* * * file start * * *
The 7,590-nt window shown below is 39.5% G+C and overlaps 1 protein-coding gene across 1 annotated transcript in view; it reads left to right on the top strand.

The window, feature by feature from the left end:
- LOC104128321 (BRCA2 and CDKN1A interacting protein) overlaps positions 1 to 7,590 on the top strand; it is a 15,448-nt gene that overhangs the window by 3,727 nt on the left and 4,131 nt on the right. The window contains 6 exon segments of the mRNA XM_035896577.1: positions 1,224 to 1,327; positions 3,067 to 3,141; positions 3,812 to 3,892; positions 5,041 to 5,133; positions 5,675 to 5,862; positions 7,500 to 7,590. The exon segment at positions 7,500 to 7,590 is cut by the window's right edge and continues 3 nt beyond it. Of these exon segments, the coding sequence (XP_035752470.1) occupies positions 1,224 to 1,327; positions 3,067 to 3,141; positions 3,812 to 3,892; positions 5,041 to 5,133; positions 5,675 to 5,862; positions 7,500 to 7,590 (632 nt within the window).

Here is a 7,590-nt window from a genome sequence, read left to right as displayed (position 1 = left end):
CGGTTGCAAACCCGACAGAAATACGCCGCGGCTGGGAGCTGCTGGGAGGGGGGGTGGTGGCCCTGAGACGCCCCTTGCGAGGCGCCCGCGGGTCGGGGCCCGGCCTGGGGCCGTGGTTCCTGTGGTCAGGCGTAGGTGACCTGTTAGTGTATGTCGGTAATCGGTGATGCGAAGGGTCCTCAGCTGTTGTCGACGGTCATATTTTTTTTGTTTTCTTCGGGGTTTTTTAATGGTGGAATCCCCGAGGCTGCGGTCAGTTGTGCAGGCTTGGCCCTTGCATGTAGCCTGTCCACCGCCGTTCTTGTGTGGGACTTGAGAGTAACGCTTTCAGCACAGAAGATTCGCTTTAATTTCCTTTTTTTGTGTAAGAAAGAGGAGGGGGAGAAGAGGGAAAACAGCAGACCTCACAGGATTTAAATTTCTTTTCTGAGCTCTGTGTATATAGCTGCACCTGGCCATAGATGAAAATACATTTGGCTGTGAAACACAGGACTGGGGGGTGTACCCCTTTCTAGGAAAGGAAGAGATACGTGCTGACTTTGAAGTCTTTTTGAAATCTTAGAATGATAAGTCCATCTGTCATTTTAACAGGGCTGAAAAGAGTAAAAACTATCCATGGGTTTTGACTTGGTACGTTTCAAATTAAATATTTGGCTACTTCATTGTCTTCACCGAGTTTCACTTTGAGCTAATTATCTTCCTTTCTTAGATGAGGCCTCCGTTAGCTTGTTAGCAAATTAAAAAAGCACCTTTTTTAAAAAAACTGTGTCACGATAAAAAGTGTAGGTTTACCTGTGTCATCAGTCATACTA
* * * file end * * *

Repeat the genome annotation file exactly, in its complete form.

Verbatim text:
The 7,590-nt window shown below is 39.5% G+C and overlaps 1 protein-coding gene across 1 annotated transcript in view; it reads left to right on the top strand.

The window, feature by feature from the left end:
- LOC104128321 (BRCA2 and CDKN1A interacting protein) overlaps positions 1 to 7,590 on the top strand; it is a 15,448-nt gene that overhangs the window by 3,727 nt on the left and 4,131 nt on the right. The window contains 6 exon segments of the mRNA XM_035896577.1: positions 1,224 to 1,327; positions 3,067 to 3,141; positions 3,812 to 3,892; positions 5,041 to 5,133; positions 5,675 to 5,862; positions 7,500 to 7,590. The exon segment at positions 7,500 to 7,590 is cut by the window's right edge and continues 3 nt beyond it. Of these exon segments, the coding sequence (XP_035752470.1) occupies positions 1,224 to 1,327; positions 3,067 to 3,141; positions 3,812 to 3,892; positions 5,041 to 5,133; positions 5,675 to 5,862; positions 7,500 to 7,590 (632 nt within the window).

Here is a 7,590-nt window from a genome sequence, read left to right as displayed (position 1 = left end):
CGGTTGCAAACCCGACAGAAATACGCCGCGGCTGGGAGCTGCTGGGAGGGGGGGTGGTGGCCCTGAGACGCCCCTTGCGAGGCGCCCGCGGGTCGGGGCCCGGCCTGGGGCCGTGGTTCCTGTGGTCAGGCGTAGGTGACCTGTTAGTGTATGTCGGTAATCGGTGATGCGAAGGGTCCTCAGCTGTTGTCGACGGTCATATTTTTTTTGTTTTCTTCGGGGTTTTTTAATGGTGGAATCCCCGAGGCTGCGGTCAGTTGTGCAGGCTTGGCCCTTGCATGTAGCCTGTCCACCGCCGTTCTTGTGTGGGACTTGAGAGTAACGCTTTCAGCACAGAAGATTCGCTTTAATTTCCTTTTTTTGTGTAAGAAAGAGGAGGGGGAGAAGAGGGAAAACAGCAGACCTCACAGGATTTAAATTTCTTTTCTGAGCTCTGTGTATATAGCTGCACCTGGCCATAGATGAAAATACATTTGGCTGTGAAACACAGGACTGGGGGGTGTACCCCTTTCTAGGAAAGGAAGAGATACGTGCTGACTTTGAAGTCTTTTTGAAATCTTAGAATGATAAGTCCATCTGTCATTTTAACAGGGCTGAAAAGAGTAAAAACTATCCATGGGTTTTGACTTGGTACGTTTCAAATTAAATATTTGGCTACTTCATTGTCTTCACCGAGTTTCACTTTGAGCTAATTATCTTCCTTTCTTAGATGAGGCCTCCGTTAGCTTGTTAGCAAATTAAAAAAGCACCTTTTTTAAAAAAACTGTGTCACGATAAAAAGTGTAGGTTTACCTGTGTCATCAGTCATACTA